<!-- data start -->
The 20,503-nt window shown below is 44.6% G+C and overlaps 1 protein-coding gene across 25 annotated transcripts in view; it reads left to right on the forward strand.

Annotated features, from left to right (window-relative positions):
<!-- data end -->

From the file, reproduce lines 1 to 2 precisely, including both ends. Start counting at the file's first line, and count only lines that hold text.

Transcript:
The 20,503-nt window shown below is 44.6% G+C and overlaps 1 protein-coding gene across 25 annotated transcripts in view; it reads left to right on the forward strand.

Annotated features, from left to right (window-relative positions):